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After four-game absence, Washington State’s Robert Franks cleared to play against Cal

UPDATED: Wed., Jan. 16, 2019

Washington State forward Robert Franks  attempts a shot as Idaho forward Jared Rodriguez  defends during the second half  Dec. 5  in Pullman. (Pete Caster / AP)
Washington State forward Robert Franks attempts a shot as Idaho forward Jared Rodriguez defends during the second half Dec. 5 in Pullman. (Pete Caster / AP)

PULLMAN – Ranked last in the Pac-12 in points per game, field-goal percentage and 3-point percentage, Washington State’s slow-starting offense will get a major lift when it returns home to Beasley Coliseum this week.

And perhaps that’s understating things.

Robert Franks, WSU’s top scorer at 22.1 ppg, returned to practice Tuesday evening from a hip contusion injury and the senior forward has been cleared to play Thursday against California, coach Ernie Kent confirmed during his weekly news conference Wednesday afternoon.

Either the Cougars (7-9, 0-3) or Golden Bears (5-11, 0-4) will claim their first Pac-12 win and end an extended losing streak when the teams meet in Pullman (7 p.m., Pac-12 Networks). WSU rides a six-game skid into its Pac-12 home opener and Cal has dropped each of its last five contests. They’re the only two Pac-12 teams without a league win.

Though they haven’t played in a single-digit Pac-12 game, losing to Washington, Colorado and Utah by an average of 21 points, the Cougars may restore some optimism this week. They’re still unbeaten on the Palouse, sporting a 7-0 record at Beasley Coliseum, and they’re 7-4 when their leading scorer/rebounder is in the fold.

WSU enters Thursday’s game as a six-point betting favorite.

“With ‘Robo’ coming back to practice last night,” Kent said, “the first thing I noticed is our passing got a lot better, our scoring got a lot better and our size got a lot better on the floor and we got that calm back.”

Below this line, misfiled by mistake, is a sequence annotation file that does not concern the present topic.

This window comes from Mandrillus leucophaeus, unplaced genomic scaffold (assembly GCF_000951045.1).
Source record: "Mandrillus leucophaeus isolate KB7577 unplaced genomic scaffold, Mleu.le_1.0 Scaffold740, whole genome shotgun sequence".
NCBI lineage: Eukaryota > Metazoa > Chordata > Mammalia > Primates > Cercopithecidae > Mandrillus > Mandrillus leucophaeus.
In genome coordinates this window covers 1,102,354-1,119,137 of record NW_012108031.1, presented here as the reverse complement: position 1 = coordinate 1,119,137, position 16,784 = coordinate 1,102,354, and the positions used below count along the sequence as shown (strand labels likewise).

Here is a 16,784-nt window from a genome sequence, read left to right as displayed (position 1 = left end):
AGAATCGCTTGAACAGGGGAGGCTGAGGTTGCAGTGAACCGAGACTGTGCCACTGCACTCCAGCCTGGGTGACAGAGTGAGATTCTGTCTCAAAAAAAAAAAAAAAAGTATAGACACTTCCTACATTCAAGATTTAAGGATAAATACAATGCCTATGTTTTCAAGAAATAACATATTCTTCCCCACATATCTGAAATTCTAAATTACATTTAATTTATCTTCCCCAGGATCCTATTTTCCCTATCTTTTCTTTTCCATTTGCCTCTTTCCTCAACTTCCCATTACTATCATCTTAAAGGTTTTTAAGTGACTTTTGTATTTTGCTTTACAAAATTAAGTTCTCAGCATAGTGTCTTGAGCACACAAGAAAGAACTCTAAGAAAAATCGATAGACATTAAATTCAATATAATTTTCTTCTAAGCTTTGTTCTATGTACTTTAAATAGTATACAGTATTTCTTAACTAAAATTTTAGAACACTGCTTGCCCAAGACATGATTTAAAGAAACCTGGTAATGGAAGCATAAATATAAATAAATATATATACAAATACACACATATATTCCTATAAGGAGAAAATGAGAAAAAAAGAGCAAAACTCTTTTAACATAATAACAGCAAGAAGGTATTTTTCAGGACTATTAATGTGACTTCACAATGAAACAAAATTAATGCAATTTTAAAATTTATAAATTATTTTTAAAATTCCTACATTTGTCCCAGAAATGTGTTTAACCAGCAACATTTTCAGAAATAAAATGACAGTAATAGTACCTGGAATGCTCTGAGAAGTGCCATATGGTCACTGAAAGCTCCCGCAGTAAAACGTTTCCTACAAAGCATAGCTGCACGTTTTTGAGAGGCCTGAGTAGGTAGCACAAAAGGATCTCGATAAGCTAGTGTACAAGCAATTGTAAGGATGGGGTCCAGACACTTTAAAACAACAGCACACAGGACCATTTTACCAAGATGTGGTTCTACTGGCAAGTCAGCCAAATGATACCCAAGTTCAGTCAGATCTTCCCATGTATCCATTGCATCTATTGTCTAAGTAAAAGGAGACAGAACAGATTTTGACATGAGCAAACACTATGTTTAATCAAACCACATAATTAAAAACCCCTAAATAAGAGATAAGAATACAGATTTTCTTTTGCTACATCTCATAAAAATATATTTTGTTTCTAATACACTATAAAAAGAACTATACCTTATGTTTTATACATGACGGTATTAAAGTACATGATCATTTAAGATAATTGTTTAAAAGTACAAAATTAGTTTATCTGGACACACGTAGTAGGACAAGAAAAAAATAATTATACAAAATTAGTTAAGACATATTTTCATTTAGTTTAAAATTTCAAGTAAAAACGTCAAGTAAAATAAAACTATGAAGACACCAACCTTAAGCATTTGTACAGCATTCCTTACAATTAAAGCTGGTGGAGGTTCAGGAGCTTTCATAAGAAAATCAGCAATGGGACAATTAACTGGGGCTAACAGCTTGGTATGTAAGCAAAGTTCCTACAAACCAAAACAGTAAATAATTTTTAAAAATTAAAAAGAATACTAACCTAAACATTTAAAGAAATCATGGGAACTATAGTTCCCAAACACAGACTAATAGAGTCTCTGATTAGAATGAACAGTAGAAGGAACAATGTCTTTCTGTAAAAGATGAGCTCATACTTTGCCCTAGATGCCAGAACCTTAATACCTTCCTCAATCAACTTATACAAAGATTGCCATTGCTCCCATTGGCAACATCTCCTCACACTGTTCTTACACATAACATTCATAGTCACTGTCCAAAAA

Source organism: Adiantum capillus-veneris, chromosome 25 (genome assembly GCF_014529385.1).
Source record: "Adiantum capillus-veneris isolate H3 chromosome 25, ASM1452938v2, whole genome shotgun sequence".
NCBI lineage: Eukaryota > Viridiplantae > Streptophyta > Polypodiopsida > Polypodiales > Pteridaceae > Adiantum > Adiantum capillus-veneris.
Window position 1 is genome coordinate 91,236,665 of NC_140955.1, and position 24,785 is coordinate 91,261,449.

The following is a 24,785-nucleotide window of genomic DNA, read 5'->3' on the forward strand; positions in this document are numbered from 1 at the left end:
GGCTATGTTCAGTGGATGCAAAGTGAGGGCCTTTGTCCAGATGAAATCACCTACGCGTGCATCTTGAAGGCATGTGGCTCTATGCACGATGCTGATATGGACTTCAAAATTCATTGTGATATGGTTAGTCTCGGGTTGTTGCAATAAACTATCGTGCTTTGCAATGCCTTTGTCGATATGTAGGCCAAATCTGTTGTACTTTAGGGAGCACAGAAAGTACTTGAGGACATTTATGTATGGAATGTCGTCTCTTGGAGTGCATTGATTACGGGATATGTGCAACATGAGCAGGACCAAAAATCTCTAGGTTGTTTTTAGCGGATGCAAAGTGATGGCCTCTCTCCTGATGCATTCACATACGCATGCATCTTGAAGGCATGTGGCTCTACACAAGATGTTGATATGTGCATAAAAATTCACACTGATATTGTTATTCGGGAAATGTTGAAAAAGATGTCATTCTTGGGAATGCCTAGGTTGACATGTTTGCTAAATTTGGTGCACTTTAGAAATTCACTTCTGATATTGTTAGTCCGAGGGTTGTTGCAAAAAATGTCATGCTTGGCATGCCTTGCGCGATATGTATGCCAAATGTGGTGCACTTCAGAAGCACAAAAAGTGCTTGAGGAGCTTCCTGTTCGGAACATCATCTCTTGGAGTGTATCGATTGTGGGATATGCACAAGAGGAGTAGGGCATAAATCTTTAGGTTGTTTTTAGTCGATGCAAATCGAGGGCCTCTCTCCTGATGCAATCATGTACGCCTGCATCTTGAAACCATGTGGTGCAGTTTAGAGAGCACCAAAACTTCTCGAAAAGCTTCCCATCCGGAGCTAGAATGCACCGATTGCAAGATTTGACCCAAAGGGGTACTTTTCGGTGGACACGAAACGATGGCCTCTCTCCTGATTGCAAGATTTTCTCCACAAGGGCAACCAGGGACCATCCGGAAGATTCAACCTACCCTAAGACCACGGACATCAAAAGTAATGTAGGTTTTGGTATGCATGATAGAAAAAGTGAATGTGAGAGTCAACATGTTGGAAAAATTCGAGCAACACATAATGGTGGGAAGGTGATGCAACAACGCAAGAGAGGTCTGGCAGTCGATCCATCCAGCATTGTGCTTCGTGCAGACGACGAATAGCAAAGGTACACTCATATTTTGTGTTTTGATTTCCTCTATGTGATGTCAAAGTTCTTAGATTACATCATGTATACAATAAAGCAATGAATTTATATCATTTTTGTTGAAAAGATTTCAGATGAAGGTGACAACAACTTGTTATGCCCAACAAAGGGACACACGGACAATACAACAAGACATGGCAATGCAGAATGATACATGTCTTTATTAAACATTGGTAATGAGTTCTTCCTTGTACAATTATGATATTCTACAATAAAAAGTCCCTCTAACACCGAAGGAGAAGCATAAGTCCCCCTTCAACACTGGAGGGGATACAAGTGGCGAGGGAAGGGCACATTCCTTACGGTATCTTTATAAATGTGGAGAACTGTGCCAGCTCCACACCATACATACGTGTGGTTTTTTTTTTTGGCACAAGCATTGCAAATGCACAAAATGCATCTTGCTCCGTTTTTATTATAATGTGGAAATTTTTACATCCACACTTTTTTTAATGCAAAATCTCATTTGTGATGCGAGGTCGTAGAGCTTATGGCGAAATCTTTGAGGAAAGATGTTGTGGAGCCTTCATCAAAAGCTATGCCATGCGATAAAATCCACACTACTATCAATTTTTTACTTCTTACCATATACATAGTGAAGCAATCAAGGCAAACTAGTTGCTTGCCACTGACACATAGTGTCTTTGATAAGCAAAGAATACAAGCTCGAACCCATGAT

Kent plans to bring Franks off the bench Thursday and hasn’t determined whether he’ll be placed under a minutes restriction after missing nearly a month.

“I don’t know if I’ll start him in the game, just initially,” Kent said. “Him and I are going to talk about that, so there might be some restrictions there. But I’ll just have to see how he plays during the course of the game and keep my trainer close by and in my ear during timeouts, because what you don’t want to do is have him on the floor playing too fatigued and then sets himself up for injury again.”

Nonetheless, every statistical category would suggest the more Franks, the better.

The senior from Vancouver, Washington, has missed five games this season because of injury, including each of the last four with. The Cougars are 0-5 without Franks and, not surprisingly, there’s a substantial contrast in offensive production when he plays and doesn’t play.

With Franks, WSU is scoring 84.4 ppg, but that number dips to 67.5 ppg when he’s absent. The Cougars have hit the 90-point marker in four of Franks’ 11 games, but haven’t reached 80 in a game without him.

“He’s one of the better players in our conference,” Cal coach Wyking Jones said of Franks, according to Cal Bears Maven.

Franks poured in 34 points, on 10-of-13 shooting from beyond the arc, when the Cougars and Bears met in Pullman last season.

“He gives them a guy who can score at a high, high level,” Jones said.

The Cougars haven’t eclipsed 70 points through three Pac-12 games and are averaging a conference-low 65.9 ppg coming into their two-game home swing against the Bay Area schools. WSU is also the only Pac-12 team shooting lower than 40 percent from the field (39.2) and 30 percent from 3-point range (26.1).

Franks promises to make a difference for the Cougars, but a team that also ranks last in scoring defense (88.3) and field-goal percentage defense (55.4) needs across-the-board improvement if it wants to change its Pac-12 fortunes.

“We certainly have missed him,” Kent said. “Is he going to be the answer to all sudden things that snap around? He’s going to be a big part of it, but we’ve still got to get better at rebounding the ball, we have to get better at shot selection, because I think with him being away more guys have tried to things – shoot the ball more – that have allowed us to take some bad shots.”

The Pac-12’s reigning Most Improved Player hasn’t appeared in enough games to qualify, but Franks’ 22.1 ppg would rank 17th nationally and No. 1 in the conference. His 7.9 rebounds are also sixth among Pac-12 players.

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